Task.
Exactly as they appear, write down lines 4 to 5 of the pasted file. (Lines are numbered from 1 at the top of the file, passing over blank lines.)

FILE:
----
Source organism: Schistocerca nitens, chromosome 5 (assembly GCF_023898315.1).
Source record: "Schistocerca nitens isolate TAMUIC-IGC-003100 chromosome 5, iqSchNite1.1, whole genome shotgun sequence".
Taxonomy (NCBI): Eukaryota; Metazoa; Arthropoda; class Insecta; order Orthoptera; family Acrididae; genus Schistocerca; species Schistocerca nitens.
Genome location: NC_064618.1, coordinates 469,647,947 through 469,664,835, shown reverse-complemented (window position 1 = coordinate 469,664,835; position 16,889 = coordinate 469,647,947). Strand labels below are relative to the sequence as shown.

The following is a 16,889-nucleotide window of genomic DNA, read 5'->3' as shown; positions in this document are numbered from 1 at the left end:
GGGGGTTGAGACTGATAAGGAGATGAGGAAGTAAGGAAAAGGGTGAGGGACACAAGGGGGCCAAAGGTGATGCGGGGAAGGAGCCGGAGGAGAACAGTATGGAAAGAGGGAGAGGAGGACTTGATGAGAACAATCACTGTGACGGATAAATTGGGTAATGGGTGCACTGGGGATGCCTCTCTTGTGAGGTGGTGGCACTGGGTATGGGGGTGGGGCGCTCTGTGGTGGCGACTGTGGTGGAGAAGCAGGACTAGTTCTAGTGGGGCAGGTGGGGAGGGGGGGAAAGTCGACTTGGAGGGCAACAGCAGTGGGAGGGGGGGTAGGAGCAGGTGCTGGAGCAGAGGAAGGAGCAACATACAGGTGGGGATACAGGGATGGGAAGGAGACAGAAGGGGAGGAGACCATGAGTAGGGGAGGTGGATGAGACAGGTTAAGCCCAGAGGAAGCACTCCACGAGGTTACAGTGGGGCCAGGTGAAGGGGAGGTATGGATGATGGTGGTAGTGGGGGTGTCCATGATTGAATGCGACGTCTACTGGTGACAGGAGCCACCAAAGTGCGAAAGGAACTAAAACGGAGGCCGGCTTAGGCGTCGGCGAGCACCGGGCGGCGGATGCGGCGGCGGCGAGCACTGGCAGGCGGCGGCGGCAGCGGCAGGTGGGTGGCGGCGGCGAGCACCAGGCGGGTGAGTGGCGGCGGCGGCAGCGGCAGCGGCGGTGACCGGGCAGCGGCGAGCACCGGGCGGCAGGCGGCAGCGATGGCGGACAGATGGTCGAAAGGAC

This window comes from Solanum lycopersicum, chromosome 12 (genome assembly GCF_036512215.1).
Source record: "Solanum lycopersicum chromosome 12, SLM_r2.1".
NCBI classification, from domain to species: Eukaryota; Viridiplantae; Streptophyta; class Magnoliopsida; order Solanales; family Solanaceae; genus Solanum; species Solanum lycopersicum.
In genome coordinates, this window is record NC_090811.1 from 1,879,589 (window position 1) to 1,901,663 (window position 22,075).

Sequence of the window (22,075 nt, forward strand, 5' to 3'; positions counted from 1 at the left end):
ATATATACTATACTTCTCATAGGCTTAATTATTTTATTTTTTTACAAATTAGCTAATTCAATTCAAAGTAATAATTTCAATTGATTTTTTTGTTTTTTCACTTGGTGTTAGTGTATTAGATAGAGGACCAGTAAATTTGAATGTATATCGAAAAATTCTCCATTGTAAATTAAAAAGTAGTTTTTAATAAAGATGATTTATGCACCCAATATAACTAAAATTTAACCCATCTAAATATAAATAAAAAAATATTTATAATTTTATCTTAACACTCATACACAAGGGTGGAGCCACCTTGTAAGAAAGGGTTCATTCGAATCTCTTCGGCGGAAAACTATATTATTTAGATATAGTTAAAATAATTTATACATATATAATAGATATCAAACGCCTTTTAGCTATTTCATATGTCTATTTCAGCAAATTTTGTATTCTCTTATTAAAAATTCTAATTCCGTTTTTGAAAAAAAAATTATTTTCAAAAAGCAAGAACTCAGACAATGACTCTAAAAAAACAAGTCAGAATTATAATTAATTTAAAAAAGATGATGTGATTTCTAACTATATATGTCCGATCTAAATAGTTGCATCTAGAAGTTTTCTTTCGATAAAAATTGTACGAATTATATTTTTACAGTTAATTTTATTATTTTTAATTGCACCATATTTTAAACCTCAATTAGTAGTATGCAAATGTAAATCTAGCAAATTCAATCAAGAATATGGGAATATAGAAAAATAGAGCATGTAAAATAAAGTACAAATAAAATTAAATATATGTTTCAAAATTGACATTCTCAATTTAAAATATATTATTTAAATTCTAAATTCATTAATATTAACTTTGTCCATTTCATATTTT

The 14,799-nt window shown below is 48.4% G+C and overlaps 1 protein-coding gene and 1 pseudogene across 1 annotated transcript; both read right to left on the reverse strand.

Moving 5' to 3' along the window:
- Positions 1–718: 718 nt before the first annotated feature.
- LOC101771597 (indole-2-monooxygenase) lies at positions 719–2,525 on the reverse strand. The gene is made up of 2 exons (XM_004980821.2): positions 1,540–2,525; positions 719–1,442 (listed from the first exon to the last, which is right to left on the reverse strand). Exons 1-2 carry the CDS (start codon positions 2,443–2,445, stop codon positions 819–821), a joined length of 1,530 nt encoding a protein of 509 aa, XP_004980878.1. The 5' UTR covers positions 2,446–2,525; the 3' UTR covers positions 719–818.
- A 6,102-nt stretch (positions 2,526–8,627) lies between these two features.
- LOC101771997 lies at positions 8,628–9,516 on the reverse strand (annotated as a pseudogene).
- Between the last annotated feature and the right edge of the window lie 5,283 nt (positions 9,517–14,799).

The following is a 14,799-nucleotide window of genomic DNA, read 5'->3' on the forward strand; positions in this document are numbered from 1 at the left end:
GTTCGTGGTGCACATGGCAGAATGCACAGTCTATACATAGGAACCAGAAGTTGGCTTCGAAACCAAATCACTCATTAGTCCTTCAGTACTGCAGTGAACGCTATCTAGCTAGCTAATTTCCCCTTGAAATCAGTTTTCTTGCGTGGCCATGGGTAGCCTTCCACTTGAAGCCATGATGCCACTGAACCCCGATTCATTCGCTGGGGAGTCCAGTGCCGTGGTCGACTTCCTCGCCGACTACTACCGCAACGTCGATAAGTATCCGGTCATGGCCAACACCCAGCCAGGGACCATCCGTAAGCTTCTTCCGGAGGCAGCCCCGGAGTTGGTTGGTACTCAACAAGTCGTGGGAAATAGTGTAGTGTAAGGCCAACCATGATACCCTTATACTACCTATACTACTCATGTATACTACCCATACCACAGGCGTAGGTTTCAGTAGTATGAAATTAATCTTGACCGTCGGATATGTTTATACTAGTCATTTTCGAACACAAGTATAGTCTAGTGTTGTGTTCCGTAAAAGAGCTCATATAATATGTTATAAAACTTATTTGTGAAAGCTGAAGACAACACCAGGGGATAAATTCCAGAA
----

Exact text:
Genome location: NC_064618.1, coordinates 469,647,947 through 469,664,835, shown reverse-complemented (window position 1 = coordinate 469,664,835; position 16,889 = coordinate 469,647,947). Strand labels below are relative to the sequence as shown.

The following is a 16,889-nucleotide window of genomic DNA, read 5'->3' as shown; positions in this document are numbered from 1 at the left end: